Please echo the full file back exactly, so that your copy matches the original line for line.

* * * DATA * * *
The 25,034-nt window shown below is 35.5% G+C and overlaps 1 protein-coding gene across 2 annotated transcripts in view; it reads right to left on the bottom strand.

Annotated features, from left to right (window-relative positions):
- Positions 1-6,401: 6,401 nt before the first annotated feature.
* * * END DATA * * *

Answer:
The 25,034-nt window shown below is 35.5% G+C and overlaps 1 protein-coding gene across 2 annotated transcripts in view; it reads right to left on the bottom strand.

Annotated features, from left to right (window-relative positions):
- Positions 1-6,401: 6,401 nt before the first annotated feature.